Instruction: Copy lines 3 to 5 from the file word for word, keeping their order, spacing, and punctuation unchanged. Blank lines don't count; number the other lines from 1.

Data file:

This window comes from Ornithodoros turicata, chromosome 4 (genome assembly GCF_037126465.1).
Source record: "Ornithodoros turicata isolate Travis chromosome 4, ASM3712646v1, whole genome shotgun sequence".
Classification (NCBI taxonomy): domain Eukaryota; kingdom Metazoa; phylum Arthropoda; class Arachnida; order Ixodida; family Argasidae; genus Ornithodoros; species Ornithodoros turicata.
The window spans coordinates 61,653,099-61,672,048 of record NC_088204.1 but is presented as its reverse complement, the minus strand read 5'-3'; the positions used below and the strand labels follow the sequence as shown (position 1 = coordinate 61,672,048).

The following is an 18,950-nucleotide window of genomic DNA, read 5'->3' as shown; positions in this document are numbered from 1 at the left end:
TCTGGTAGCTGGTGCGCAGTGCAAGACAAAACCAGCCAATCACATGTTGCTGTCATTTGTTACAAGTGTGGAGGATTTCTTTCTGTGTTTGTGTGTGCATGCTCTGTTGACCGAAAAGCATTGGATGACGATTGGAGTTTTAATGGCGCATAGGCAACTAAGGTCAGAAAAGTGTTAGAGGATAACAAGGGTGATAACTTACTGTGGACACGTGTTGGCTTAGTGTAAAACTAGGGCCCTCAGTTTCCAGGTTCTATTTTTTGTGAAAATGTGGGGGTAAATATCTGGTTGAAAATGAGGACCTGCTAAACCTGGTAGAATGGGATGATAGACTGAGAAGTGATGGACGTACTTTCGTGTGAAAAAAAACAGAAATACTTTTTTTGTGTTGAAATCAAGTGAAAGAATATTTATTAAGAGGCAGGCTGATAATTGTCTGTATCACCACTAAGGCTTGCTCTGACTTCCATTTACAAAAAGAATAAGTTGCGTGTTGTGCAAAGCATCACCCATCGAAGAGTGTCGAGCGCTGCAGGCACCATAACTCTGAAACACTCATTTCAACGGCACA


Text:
Classification (NCBI taxonomy): domain Eukaryota; kingdom Metazoa; phylum Arthropoda; class Arachnida; order Ixodida; family Argasidae; genus Ornithodoros; species Ornithodoros turicata.
The window spans coordinates 61,653,099-61,672,048 of record NC_088204.1 but is presented as its reverse complement, the minus strand read 5'-3'; the positions used below and the strand labels follow the sequence as shown (position 1 = coordinate 61,672,048).

The following is an 18,950-nucleotide window of genomic DNA, read 5'->3' as shown; positions in this document are numbered from 1 at the left end: